Tigers Hand Cavs Another Loss

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Jameel Sewell and the Cavalier offense totaled 233 yards of offense and 21 points in the first half, but just 40 yards and no points in the second.

For one half of Virginia’s contest against Clemson, the Cavalier offense did everything that Al Groh is not necessarily known for: trick plays, unconventional formations, and overall outside-the-box thinking. Jameel Sewell , Mikell Simpson , and Vic Hall all took snaps under center. A very un-Groh-like, nothing-to-lose risk gave Virginia an improbable touchdown going into halftime and the team ranked 106th nationally in scoring offense and 118th in total offense had 21 points and 233 total yards.

But, for the better part of three quarters, Groh’s defense had no answers for Clemson’s Heisman Trophy candidate C.J. Spiller and his supplementary weapons, and the Hoos still trailed at the half by a field goal. Then, as the Virginia offense reverted to conventional sets, it also regressed back to an even more futile unit than the norm. With that, the pain endured for the Cavaliers at Clemson as a 34-21 loss guaranteed Virginia’s worst single-season record in Groh’s tenure.

The first half and second half numbers for the Virginia offense could scarcely be more different. In the first half: 233 total yards of offense, 8-9 passing for 114 yards, 119 rushing yards, and no sacks. In the second half, 40 total yards, 5-10 passing for 81 yards, and -41 rushing yards, partly accounted for by a whopping seven sacks of Sewell.

“This is a real good team we played – one of the best teams we’ve seen in a long time,” Groh said. “They’ve got a lot of good players on that team, and they play hard too. They made some adjustments, and we had a little bit more difficult time [in the second half].”

As the Virginia offense found ways to be productive in the first half, the defense could not hold Spiller and Co. to short yardage on a given play, never mind prevent scoring drives. As the Tigers exploded to 24 first-half points, they did not punt a single time. The only drive in which Virginia held Clemson scoreless was the Tigers’ first possession, when, after a turnover, the Hoos forced a four-and-out from their own 24-yard line. Clemson picked up 224 yards of total offense in the half, including 152 yards passing for quarterback Kyle Parker, 70 total yards for Spiller, and four catches for 72 yards for explosive wide receiver Jacoby Ford.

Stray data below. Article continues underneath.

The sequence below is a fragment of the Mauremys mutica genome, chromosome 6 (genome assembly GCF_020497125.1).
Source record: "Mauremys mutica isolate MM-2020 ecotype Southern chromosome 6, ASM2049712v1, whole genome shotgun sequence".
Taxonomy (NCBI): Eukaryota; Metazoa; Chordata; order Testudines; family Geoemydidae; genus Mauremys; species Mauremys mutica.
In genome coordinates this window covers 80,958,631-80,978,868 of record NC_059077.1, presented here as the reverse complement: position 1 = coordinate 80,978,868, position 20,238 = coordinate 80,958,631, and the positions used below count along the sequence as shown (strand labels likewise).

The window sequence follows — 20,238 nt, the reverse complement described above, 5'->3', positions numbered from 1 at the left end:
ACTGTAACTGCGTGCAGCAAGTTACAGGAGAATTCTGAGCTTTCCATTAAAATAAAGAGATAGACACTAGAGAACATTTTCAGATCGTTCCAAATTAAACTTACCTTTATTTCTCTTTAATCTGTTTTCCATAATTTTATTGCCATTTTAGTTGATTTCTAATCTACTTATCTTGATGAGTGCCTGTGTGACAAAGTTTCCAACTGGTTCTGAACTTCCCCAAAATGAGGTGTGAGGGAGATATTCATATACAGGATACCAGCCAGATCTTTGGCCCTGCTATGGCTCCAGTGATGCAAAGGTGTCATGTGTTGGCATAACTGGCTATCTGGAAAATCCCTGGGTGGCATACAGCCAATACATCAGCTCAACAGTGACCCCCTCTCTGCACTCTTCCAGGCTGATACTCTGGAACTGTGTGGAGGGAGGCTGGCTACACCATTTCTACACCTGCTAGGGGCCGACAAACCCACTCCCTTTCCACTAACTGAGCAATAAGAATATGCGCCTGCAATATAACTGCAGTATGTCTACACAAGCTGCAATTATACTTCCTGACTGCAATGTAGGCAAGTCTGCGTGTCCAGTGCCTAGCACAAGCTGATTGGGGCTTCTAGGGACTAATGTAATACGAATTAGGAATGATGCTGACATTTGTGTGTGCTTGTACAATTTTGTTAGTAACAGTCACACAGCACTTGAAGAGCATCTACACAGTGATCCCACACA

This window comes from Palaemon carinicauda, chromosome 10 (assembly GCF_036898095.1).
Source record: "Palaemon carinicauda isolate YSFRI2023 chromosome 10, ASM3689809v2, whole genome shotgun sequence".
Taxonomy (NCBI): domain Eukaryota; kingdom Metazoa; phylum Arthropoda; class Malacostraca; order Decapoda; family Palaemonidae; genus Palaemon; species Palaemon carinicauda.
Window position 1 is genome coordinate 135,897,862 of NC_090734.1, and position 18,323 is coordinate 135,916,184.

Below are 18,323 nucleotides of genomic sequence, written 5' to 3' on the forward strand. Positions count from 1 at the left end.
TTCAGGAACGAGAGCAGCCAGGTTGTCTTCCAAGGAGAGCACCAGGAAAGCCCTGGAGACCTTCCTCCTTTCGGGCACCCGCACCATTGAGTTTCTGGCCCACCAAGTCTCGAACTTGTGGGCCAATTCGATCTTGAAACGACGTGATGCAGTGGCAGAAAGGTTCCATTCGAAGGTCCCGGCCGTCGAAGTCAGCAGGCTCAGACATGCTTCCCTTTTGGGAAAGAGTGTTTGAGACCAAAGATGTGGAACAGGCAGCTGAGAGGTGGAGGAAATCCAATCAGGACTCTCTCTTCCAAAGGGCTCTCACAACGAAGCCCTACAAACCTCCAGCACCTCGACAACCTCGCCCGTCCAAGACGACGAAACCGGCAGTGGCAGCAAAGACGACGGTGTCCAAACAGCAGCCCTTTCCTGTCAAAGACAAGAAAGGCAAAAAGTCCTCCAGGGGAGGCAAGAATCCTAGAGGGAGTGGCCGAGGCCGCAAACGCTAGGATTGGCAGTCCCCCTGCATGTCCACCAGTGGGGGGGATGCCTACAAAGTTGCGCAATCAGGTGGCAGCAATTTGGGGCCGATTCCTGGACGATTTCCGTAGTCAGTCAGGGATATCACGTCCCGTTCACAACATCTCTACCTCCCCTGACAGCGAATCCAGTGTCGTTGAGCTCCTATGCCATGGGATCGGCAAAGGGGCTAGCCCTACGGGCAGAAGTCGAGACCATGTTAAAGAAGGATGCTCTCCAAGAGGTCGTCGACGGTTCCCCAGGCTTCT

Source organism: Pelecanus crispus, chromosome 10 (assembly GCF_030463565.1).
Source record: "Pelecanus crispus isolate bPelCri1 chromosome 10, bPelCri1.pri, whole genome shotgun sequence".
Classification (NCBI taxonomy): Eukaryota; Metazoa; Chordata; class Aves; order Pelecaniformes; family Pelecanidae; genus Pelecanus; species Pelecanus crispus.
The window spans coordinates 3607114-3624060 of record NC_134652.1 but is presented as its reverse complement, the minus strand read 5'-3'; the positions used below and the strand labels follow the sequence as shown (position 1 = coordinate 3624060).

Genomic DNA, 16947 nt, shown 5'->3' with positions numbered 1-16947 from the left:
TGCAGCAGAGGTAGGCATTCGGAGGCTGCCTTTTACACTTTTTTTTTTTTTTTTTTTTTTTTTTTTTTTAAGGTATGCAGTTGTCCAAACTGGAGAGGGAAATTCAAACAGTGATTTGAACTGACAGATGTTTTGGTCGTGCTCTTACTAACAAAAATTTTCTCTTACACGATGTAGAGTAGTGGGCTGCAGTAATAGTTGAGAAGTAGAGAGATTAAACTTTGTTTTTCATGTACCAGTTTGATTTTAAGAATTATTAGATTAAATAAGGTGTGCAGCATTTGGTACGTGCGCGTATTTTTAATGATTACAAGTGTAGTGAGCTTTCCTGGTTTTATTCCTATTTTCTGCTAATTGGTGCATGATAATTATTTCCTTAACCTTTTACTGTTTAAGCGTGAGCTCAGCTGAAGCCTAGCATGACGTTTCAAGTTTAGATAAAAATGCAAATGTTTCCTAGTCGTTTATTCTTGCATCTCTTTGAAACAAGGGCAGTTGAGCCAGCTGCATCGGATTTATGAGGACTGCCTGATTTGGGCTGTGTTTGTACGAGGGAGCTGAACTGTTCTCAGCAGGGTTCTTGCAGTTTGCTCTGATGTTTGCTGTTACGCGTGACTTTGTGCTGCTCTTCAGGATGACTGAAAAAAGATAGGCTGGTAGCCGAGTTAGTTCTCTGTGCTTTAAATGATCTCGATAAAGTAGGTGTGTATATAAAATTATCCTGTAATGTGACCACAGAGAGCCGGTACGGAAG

“They come at you from all directions,” Groh said. “We stood up to it well throughout, but there is just a lot of talent out there and some of those playmakers made plays that made the difference in the game.”

Mikell Simpson rushed for 84 yards on 14 carries in the first half against Clemson before an injury sidelined him at halftime.

With every Clemson touchdown in the first half, though, it seemed that Virginia had an answer, and an unlikely one at that. Trailing 7-0, the Cavaliers put Simpson in the shotgun in the Wildcat formation, while splitting Sewell out wide; Simpson excelled, gaining 43 yards on five consecutive direct snaps to begin the drive. When Sewell returned to QB near the goal line and faked a handoff to Simpson, the entire Tiger defense bit for a Simpson carry, and Sewell jogged into the end zone.

“There were things that we wanted to do, that we thought we could, from a scheme standpoint, shake our guys free,” Groh said.

After another quick, Spiller-led touchdown drive gave Clemson a 14-7 lead, Virginia responded with more trickery. Sewell first completed a huge third-down to Simpson for a 20-yard gain to midfield, and a late hit gave the Cavs 15 more yards. Sewell and Hall then successfully executed back-to-back trick plays; a double-pass from Sewell to Hall and back to Sewell picked up 30 yards, and a pitch to Hall and subsequent toss to Joe Torchia put Virginia in the end zone.